If I were posting strategically, I wouldn’t be telling you this right now. I’ve got a book coming out in three months. That’s supposed to be my focus. But I can’t help sharing the fabulous time I’ve had this week in southern New Mexico (and anyway, this blog is about more than promotion, right?).
On Tuesday I hiked the trail to Signal Peak tower, one of ten fire lookout towers in the Gila National Forest. (You might remember I sold a verse novel set in the Gila that comes out two years from now. Up until this point I’ve relied on books and videos and pictures to write this book. It was time to go and explore.) I’d been in touch with the forest manager, and he’d told me the tower wouldn’t be occupied yet, but I was free to hike up and look around.
Guess what? The lookout, Jim, and his adorable dog, Smoke, had come to the tower eight days before! I got a tour and a personal guide who could answer my questions. It was incredible.
Here’s the Osborne Firefinder, which is set in the middle of the 12′ x 12′ cab. (I asked Jim if the cab — the working and sometimes living area at the top of the tower — was the typical 12′ x 12′ size. He wasn’t sure, so he measured it for me.)
The Firefinder was invented in 1911 and hasn’t changed much in the last hundred years. It’s the primary tool used in fire detection. First, a lookout finds the “smoke” through the brass sighting then lines it up with the vertical crosshair. The lookout then takes the azimuth reading from the edge of the Firefinder (the angular distance from north) and uses the map on the Firefinder (the tower is at its center) to locate the smoke with the measuring tape strung across its middle. Jim’s tape is missing, so after finding the azimuth, he uses this drop-down string map to locate the smoke.
All towers have a map like this of the surrounding area. Signal Peak is “nearby” other towers (also marked), such as Hillsboro, Bear Wallow, and Mogollon Baldy. To get a precise reading, Jim calls another tower to see if they can site the smoke, too. Using the strings, he determines where the azimuths cross. It’s called triangulation and is a very accurate way to locate a smoke.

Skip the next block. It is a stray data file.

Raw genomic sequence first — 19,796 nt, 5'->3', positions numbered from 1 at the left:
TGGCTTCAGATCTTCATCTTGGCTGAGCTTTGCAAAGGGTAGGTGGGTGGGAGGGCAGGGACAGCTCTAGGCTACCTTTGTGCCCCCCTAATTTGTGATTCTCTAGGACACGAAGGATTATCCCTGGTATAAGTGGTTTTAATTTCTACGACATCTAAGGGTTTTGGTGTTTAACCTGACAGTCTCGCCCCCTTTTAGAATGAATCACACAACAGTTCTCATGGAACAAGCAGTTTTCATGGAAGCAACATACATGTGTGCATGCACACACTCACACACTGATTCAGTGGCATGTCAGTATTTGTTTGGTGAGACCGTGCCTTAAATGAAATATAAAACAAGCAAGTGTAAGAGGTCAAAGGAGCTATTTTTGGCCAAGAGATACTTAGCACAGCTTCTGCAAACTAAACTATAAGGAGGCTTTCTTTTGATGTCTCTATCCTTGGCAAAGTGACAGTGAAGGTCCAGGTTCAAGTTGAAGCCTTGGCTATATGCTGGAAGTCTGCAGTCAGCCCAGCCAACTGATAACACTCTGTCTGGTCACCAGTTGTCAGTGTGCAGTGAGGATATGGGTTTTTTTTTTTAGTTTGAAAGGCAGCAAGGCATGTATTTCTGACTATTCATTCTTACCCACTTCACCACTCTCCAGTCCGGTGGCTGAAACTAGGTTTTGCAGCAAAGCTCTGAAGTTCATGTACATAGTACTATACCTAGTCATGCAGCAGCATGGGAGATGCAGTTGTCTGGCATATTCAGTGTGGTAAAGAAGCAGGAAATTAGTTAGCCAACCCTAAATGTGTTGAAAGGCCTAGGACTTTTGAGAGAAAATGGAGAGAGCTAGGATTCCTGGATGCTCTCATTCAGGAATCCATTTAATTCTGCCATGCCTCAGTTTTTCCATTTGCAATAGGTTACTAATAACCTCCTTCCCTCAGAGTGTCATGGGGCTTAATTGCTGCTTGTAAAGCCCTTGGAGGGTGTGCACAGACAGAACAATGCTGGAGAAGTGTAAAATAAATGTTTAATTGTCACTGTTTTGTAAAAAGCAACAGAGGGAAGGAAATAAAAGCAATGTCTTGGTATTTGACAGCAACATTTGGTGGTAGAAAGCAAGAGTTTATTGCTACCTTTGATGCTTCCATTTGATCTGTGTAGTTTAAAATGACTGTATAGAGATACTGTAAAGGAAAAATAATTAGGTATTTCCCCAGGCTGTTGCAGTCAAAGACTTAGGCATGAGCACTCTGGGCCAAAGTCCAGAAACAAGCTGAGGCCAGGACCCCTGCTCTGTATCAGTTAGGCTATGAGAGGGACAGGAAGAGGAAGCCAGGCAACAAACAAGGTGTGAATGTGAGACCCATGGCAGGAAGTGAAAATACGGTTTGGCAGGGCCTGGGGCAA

I’ve placed my imaginary tower on an imaginary mountain I’m calling Wolf, which is pretty much Mogollon Baldy. That means my character, Opal, interacts with some of these same towers. How cool is that?! I asked if it would be okay if I change my Signal Peak lookout’s name to Jim. It was the least I could do as a thanks for his kindness. He seemed pleased with that.
Jim told me his cab is the fancy kind. These cabinets were custom made. That’s Smoke’s water bowl to the left.
There is no electricity at the towers. Everything is gas powered. (Though I see a plug? Don’t ask me to explain.) At Jim’s location, he is able to get internet. He’s also able to drive to his tower. Most towers have spotty or no internet and require lookouts to hike in.
I’ve got three people living in my tower, so I’m going to need to rethink the placement of some things. The table has gotta go, for example, unless I can have a fold-up mechanism? I could also make my cab bigger than the standard. I’ve read that some are 15′ x 15′.
In 2014, the Signal Fire raged close enough to the tower the lookout had to flee, using the trail to get away. Just to show you how close to the tower the fire came, I took this picture maybe one hundred feet from its base.
I learned so much during my time in the Gila. My trek to Signal Peak was the absolute highlight of my trip. Now I’ll add new bits and pieces to my manuscript and send it back to my editor by the middle of the month.
PS — Can you see Smoke on the catwalk?